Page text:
Conversations with artists: The search for tradition in contemporary work

The talk started with Trieu Minh Hai. His typical work is a series of 3 ceramic vases displayed at the glass door at the entrance to BUILDING 2. To be able to create a round ceramic vase, the diameter of which is the size of a hug, with tiny brushstrokes. Minimalist indigo that rotates endlessly around the body of the vase, the artist born in 1982 has been working with ceramic since 2003. He says that pottery gives him the satisfaction of his need to paint on an “endless” pedestal. it is the curved, round surface of ceramic, with the characteristic of three-dimensional space instead of two-dimensional as a picture.

During many years of searching to make a work he liked, Trieu Minh Hai found that the job of creating “contemporary” works from tradition was not as easy as he thought. For example, he originally wanted to paint cobalt blue on ceramic work for white porcelain, but it turned out that creating porcelain white ceramic is very expensive and not feasible for one person who makes small quantities and makes hands like you. So he switched to a soil with a “thanks” color, which had to be incubated, kneaded by hand to control moisture and plasticity to create a satisfactory ceramic shape. But also because of the soil, he had to change the color of the glaze to match, it could not be the color of cobalt oxide as originally intended. So Hai had to tinker to find a suitable shade of green from ancient ceramic vases on display in museums, and then he found the indigo color of Chu Dau pottery. Next is how to “make” dark indigo glaze. Then, making a turntable to stroke ceramic, he learned on the internet that the Chinese style is a counterclockwise turntable, when he reaches Bat Trang, the turntable turns clockwise. Hai then invented a turntable that could rotate in both directions because he had learned and used to work in two directions. And there are many more unspeakable examples of Hai’s attempts and failures in the process of “transforming” the tradition.\

Unlike Trieu Minh Hai who “managed” with pottery for a long time, Nguyen Duc Phuong first “collied” with pottery. To find a new one for BALL 2, Phuong went to Phu Lang pottery village, and immediately got “goosebumps” by the beauty of the broken small crockery (usually used to store the bones of the deceased after being reburied). During the firing process that people here put on the wall, the young ones are on fire, the old ones are on fire, the ones are patchy, the ones are cracked… While the people here look at the small earthenware as an object, the painter looks at them. as objects with life and feelings. From that inspiration, with a temperament that is both idyllic and spiritual, Phuong created a ceramic installation “Van Canh Giai Voi” which stands out in the space of “BALL 2” thanks to a new way of looking at small ceramics, chemicals. solve taboos about the world for the dead.

The small pottery made by Phuong, sometimes inside there is a piece of land, stacked on top of each other, forming an arc as if inviting viewers to step inside. On one side, the cottage attracts viewers with traditional dragon carvings, while the other side is painted with small children’s doodles – Phuong’s drawings. Behind that beauty, the process of recreating the cottages in a “contemporary” way according to the artist’s wishes is a long story. Phuong wanted to create cottages with different color shades and use traditional enamel colors, but traditional enamel is no longer available, now people use chemical enamel. As for the craftsman, they just want to follow the prefabricated mold and don’t want to work hard to classify the soil according to different colors fussy like Phuong. They also do not want to bake in small batches, but have to bake in large quantities for productivity. Ceramic kilns are no longer 1 meter six like the old tools, but 2 and a half meters high. The craft villagers now also apply the industrial nature to the craft. Because the tradition of the craft village had changed, Nguyen Duc Phuong also began to search for what was lost or had very little left. He rummaged through old quarries to find stone that had previously been crushed with an ash used to make yeast. He also manually filtered the soil, finding the source of the old land that people no longer pay attention to.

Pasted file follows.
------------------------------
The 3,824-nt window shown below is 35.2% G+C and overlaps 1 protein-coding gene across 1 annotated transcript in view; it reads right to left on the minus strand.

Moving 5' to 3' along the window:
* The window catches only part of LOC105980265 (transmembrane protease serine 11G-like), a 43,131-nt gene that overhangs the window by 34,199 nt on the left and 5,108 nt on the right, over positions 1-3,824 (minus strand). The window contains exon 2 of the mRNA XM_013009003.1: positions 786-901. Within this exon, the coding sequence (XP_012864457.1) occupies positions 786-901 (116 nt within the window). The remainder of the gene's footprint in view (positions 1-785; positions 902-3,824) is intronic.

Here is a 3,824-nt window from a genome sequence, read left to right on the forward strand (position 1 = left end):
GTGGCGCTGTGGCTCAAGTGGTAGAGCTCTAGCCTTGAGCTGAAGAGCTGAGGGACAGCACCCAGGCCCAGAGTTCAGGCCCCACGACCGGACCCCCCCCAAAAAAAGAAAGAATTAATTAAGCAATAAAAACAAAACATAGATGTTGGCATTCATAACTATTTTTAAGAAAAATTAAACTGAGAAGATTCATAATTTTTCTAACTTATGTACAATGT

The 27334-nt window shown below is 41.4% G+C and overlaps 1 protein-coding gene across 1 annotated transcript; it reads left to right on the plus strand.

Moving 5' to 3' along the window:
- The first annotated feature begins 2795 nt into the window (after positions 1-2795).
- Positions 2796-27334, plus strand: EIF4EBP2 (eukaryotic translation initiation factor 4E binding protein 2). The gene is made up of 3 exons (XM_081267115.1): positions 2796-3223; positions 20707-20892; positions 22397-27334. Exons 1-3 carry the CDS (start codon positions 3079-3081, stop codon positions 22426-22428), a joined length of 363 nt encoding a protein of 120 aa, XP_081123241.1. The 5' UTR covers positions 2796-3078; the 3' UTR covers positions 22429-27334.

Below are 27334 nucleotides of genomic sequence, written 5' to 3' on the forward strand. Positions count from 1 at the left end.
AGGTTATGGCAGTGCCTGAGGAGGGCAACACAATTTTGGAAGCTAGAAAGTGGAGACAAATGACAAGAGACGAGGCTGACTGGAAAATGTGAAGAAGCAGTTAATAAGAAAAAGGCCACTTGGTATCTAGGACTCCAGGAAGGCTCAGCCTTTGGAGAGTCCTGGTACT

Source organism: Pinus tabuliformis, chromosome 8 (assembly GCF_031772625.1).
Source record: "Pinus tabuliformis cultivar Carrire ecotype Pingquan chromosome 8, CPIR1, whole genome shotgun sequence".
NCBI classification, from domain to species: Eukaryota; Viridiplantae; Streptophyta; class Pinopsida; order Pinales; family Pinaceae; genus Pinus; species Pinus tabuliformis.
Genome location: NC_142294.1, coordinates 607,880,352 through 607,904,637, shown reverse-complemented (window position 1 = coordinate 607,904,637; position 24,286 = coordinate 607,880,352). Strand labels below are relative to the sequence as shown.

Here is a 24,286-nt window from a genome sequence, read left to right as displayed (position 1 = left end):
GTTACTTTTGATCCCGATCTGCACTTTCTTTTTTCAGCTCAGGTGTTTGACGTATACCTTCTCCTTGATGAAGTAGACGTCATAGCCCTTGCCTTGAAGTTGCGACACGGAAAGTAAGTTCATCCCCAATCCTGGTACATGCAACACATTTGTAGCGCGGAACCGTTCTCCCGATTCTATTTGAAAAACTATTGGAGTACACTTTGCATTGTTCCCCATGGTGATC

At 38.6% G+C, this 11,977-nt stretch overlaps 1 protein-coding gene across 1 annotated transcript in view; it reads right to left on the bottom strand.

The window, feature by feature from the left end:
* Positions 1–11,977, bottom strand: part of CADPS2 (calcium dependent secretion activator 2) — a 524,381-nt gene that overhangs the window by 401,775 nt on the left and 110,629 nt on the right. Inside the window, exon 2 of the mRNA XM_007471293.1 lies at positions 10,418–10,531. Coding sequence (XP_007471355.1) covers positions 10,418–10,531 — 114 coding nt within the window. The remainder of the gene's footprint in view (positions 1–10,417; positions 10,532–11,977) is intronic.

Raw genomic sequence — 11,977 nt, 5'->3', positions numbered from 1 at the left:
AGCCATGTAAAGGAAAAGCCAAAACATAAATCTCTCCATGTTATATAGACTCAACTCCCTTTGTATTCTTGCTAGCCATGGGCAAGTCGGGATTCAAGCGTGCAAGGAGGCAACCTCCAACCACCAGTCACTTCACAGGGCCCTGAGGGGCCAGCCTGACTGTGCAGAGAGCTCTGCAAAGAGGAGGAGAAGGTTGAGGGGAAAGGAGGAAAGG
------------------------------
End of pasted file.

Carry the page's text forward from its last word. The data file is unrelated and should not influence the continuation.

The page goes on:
The story of Vu Duc Trung and lacquer is different from Trieu Minh Hai and Nguyen Duc Phuong. Vu Duc Trung is faithful to lacquer, and traditional paint materials. At first, Trung came to lacquer not because it was the traditional way, not because “it was very Vietnamese”, but because lacquer gave him the closest approach to painting, from the very beginning. Choose a school, choose a major. “And then, he continued to pursue the lacquer genre, because of the randomness, and because of the sense of depth, with its own effects – different from other materials.

“Lacquer has so many possibilities that it cannot be applied to other materials. The randomness when I make a picture is 10-15%, sometimes up to 20%, never draw two identical pictures… Paint is also a difficult material to control; the light phase is one type, the other color is mixed in the other direction; Hot weather and cool weather also produce different colors…,” Trung shared.

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